Chengdu bus fire

From Wikipedia, the free encyclopedia
  (Redirected from 2009 Chengdu bus fire)
Jump to: navigation, search
Chengdu bus fire
Location Chengdu, Sichuan
Date June 5, 2009
Target Bus passengers
Attack type
Arson, mass murder, murder–suicide
Weapons Gasoline
Deaths 28 (including the perpetrator)
Non-fatal injuries
73
Perpetrator Zhang Yunliang

On June 5, 2009, a mass murdersuicide[1] attack occurred on a bus in Chengdu, Sichuan, China. It resulted in 27 deaths, and 76 injuries.[2] In the days after the Chengdu bus fire, buses also caught fire in Shenzhen on June 13, in Wuhai, Inner Mongolia on June 15 and in Zhoushan, Zhejiang on June 16. There was no evidence initially of any terrorist connection, and no passengers were killed in the three other bus fires.

Fire[edit]

The diesel bus was engulfed in flames at around 8:00 am local time.[3] The number of casualties was aggravated by the rear door not opening, and firefighters and other emergency service crews being blocked 1 km from the scene by bad traffic. The exact cause of the fire was not immediately known by officials,[4] but the diesel engines were intact and authorities quickly ruled out a mechanical glitch.[5] Gasoline carried on board by a passenger was soon blamed,[6] and authorities did not rule out arson as the cause as the investigation proceeded.[7] Several passengers, including the bus driver, reported smelling gasoline, and traces of gasoline were found in the bus, which did not use gasoline as fuel.[8] Following the government probe, investigators stated that gasoline brought on board by a passenger did indeed cause the fire, but they could not immediately determine if the fire was a deliberate act of arson or an accident.[9] The initial probe did rule out an explosion as the cause of the fire.[9] Pedestrians outside the bus rushed to help break the windows to allow passengers to escape.[10] PRC national law does not require buses to maintain hammers for the purpose of breaking the windows in an emergency,[10] but remains of 3 emergency hammers were found at the scene.[citation needed] The bus was built in February 2005 and had logged 270,000 km (168,000 mi) at the time of the incident.[11] Including those who died in hospital following the incident, the total death toll was 27.[7]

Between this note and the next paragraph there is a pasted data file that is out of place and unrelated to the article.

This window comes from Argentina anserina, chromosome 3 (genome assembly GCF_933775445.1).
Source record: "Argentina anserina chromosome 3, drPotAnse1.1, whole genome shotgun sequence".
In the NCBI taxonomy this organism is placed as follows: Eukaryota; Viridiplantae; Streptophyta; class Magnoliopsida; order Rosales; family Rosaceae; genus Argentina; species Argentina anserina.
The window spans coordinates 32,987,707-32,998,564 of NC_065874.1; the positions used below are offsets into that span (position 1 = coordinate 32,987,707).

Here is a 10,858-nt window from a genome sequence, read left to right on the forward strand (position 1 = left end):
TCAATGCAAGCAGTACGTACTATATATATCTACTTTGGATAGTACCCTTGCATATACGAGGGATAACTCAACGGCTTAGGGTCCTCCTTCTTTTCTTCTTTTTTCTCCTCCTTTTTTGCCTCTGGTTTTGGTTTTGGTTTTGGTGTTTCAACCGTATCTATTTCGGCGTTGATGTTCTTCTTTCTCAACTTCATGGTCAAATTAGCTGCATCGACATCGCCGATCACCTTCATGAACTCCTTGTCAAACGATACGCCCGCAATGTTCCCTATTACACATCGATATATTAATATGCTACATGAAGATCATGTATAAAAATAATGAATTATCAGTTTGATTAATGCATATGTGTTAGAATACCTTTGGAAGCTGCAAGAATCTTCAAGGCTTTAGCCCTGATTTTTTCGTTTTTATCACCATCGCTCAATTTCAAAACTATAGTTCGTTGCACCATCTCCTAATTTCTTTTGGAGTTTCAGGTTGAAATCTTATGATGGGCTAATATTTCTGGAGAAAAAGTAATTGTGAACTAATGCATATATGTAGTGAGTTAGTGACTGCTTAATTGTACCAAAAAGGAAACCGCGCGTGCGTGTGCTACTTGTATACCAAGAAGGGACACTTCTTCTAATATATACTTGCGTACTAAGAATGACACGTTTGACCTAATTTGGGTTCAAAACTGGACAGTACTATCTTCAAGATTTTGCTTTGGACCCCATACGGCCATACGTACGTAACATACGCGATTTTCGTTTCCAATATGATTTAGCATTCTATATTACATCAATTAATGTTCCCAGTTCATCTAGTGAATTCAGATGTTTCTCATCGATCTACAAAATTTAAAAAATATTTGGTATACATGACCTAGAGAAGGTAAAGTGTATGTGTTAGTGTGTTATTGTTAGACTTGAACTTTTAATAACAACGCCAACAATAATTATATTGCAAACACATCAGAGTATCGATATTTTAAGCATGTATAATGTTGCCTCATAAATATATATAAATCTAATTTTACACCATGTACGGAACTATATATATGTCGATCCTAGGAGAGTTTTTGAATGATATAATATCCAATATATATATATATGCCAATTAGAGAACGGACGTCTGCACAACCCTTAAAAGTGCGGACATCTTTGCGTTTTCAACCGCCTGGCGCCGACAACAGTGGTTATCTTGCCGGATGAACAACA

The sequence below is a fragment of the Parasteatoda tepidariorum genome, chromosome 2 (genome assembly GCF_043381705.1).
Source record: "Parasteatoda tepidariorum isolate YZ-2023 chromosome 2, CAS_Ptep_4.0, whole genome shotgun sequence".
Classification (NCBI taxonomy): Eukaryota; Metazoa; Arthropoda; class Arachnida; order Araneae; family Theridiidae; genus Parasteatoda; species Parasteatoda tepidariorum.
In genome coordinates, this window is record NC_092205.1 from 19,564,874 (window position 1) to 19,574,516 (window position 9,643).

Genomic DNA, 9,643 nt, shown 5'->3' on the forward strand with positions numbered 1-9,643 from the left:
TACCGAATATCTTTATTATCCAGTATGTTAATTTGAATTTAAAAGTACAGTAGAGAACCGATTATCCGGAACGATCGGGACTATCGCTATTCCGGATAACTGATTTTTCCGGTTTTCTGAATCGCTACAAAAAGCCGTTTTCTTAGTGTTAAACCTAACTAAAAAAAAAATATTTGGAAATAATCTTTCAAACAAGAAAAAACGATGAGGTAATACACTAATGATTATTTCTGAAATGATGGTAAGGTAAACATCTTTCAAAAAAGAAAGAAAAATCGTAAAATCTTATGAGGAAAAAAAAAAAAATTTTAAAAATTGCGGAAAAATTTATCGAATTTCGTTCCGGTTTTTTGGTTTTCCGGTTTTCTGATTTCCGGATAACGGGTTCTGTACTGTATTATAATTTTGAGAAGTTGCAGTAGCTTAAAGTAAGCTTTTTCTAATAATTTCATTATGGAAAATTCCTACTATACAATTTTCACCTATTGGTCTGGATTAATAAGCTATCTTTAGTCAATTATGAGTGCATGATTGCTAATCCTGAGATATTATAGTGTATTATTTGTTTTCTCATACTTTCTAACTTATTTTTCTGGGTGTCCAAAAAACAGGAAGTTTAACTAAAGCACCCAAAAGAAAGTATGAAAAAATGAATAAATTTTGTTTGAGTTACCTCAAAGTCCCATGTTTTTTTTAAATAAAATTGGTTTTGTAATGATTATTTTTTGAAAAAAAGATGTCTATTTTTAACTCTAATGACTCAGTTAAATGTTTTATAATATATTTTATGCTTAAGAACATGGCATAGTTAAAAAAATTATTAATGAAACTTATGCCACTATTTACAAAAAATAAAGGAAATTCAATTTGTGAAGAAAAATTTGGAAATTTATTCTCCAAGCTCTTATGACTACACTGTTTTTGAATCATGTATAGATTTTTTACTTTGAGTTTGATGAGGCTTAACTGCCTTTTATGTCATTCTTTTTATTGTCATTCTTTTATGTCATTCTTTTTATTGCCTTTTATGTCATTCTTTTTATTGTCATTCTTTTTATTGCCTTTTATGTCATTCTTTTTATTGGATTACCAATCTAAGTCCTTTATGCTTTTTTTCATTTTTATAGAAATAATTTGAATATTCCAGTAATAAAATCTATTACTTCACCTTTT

The arsonist was later identified as 62-year-old unemployed Zhang Yunliang (张云良), a native of Suzhou, Jiangsu, who temporarily lived in Chengdu.[12] Mr Zhang had previously threatened suicide after his family reduced his financial support.[12] The night before the arson, Zhang told his daughter he wanted to "die differently".[1] Zhang had been addicted to gambling before arriving in Chengdu in 2006, and was dependent on the financial assistance from his daughter.[2]

Reactions[edit]

An emergency hammer in public transport